(Bloomberg) -- There’s a saying about how the Federal Reserve manages interest rates: They go up the escalator and down the elevator. This time, it will likely be the reverse — frustrating investors betting on a quicker decline.

Rates shot up in 2022 and 2023 at the fastest pace in four decades as the central bank sought to contain surging inflation. Now, with price pressures easing and the economy still strong, Fed officials are prepared to bring rates down at a slower and potentially less regular pace.

Several offered hints in recent days about what that might look like in practice, with most uniting around a cautious and slow approach. Vice Chair Philip Jefferson cited the mid-1990s, when the Fed achieved a soft landing for the economy by cutting rates, pausing for three meetings, and then lowering rates further. 

“The Fed can be patient in every aspect this time around,” said Lindsey Piegza, chief economist for Stifel Financial Corp. “The pathway forward, once the unwinding of policy firming has begun, is likely to be less uniform and predictable than the market is anticipating. The Fed has no incentive to rush to provide accommodation.”

The pace has important implications for consumers and businesses — the Fed’s benchmark rate influences lending costs for mortgages, cars and credit cards — as well as for the presidential election. Falling rates might be seen as providing a boost to President Joe Biden.

But the fundamentals of this cutting cycle also look a lot different than most. While the Fed typically lowers interest rates in response to recessions, the US economy has remained surprisingly resilient. At 3.7%, the unemployment rate is virtually the same as when the central bank began ratcheting up rates in March 2022. 

That strength, paired with higher-than-forecast inflation in January, reinforces the cautious approach pitched by policymakers not just for the first cut but also for future cuts. Officials have also repeatedly stressed the need to base their decisions on incoming economic data. Governor Christopher Waller said last week the central bank should be “patient, careful, methodical.”

What Bloomberg Economics Says...

“We don’t think rate cuts necessarily need to be in SEP meetings, or every other month. It really depends on the data flows. But we expect 125 bps in 2024, starting in May.”

—Anna Wong, chief US economist

“Given low unemployment and an economy that appears to be rolling along at a healthy growth rate – it looks like the philosophy is, ‘first – do no harm’,” said Kathy Jones, Charles Schwab’s chief fixed-income strategist. “There is plenty of room to cut if the economy weakens, but a rebound in inflation would be more difficult.”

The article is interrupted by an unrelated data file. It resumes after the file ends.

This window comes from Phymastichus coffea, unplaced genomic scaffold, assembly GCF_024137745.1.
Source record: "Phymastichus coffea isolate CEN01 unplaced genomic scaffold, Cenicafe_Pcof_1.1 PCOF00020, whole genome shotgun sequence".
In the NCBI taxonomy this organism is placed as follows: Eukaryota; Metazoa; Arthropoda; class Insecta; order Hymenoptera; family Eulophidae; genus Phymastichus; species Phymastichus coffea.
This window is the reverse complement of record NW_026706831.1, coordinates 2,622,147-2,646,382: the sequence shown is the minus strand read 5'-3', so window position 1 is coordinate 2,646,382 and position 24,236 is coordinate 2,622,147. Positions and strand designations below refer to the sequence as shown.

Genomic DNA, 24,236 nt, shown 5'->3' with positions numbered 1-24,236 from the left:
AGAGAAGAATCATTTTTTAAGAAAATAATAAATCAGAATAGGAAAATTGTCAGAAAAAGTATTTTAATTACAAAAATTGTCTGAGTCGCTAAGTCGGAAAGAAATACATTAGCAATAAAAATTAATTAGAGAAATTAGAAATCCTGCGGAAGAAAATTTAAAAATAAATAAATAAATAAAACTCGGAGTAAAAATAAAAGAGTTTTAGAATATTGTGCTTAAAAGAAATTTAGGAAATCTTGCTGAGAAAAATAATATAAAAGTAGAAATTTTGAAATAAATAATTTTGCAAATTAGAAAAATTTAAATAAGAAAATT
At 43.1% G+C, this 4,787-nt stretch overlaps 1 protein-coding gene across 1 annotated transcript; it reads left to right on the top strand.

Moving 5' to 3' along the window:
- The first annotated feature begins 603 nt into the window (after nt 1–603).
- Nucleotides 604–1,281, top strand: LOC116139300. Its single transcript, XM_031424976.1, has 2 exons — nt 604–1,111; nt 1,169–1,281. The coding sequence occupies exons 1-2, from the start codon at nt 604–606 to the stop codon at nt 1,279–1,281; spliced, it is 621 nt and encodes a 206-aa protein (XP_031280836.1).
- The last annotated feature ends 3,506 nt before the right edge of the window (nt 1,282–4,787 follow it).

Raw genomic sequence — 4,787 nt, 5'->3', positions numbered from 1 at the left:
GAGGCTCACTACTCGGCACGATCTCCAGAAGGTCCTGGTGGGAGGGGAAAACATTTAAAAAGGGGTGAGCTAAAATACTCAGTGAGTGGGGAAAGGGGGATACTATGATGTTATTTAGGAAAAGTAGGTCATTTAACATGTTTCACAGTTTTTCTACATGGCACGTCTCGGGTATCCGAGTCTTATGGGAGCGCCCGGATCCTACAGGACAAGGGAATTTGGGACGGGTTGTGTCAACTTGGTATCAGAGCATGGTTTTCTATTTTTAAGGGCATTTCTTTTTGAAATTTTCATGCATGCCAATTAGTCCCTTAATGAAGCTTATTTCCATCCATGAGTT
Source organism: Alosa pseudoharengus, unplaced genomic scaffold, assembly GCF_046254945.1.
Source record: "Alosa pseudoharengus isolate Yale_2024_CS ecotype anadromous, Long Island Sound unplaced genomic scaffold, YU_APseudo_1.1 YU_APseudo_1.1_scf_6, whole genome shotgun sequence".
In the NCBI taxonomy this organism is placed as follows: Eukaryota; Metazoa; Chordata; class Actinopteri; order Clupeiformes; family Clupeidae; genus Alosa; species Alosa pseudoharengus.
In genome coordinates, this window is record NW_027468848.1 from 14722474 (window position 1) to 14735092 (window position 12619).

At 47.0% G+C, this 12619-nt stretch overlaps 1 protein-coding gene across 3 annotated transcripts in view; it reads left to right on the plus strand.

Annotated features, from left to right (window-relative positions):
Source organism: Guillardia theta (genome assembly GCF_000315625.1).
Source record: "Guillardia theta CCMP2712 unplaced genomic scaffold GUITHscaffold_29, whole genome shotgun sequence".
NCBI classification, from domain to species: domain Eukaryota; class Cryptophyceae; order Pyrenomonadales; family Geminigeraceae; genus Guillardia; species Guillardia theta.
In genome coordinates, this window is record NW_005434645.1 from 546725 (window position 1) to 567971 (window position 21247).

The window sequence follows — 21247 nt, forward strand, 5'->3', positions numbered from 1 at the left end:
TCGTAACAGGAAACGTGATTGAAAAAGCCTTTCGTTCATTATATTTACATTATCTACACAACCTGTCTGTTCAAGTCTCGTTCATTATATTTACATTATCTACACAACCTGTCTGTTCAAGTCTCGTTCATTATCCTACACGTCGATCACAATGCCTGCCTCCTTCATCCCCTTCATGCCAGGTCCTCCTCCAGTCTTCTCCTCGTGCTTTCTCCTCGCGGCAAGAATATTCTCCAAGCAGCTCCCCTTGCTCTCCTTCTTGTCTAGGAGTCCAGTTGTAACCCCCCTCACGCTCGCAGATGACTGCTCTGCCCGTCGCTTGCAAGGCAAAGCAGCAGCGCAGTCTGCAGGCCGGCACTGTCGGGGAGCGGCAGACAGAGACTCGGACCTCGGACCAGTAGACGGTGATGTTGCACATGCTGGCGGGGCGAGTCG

Fed officials welcomed the surprising pullback in price pressures late last year, but some have cautioned that improvement has largely centered on energy and goods while services costs remain stubbornly elevated. Hotter-than-expected employment and inflation figures have also shifted market expectations, with investors now betting the first rate reduction will be in June or July. 

Data due out Thursday is expected to show inflation as measured by the Fed’s preferred gauge accelerated on a monthly basis in January, according to economists’ forecasts.

The Federal Open Market Committee projected three rate cuts for this year, according to officials’ December median forecast. Policymakers will update their outlook at the March 19-20 meeting, but the timing of cuts may be hard to predict.

Philadelphia Fed President Patrick Harker advocated last week for a “steady, slow reduction” in rates to minimize risk and general uncertainty. Cleveland Fed President Loretta Mester, meanwhile, has said it’s not necessary to make rate moves only at meetings when officials submit updated quarterly economic forecasts, “as long as we are communicating well.”

In 2004-2006, Alan Greenspan had a policy of “measured” hikes of a quarter-point per meeting, which some Fed officials believe led financial markets to become too complacent, a predictability Fed officials might not emulate this time.

One option is to take cuts in two stages, starting with a few quarter-point cuts followed by a potentially lengthy pause, Deutsche Bank economists led by Matthew Luzzetti said in a note Monday.

“It’s difficult for them to say they’re putting rates on a glide path to what they think the neutral level is, if they don’t know what that neutral level is, and especially if it could be materially higher than what they previously thought,” Luzzetti said in an interview.

Any surprises might open the Fed up to political criticism. Former President Donald Trump has said he wouldn’t reappoint Chair Jerome Powell if he wins a second term in November.

“If the moves look random, then it potentially creates a problematic appearance,” said Stephen Stanley, chief US economist at Santander US Capital Markets LLC. “Presumably they are responding to the data. As long as they can make a credible case that they are data dependent, I think they are OK.”

--With assistance from Rich Miller.

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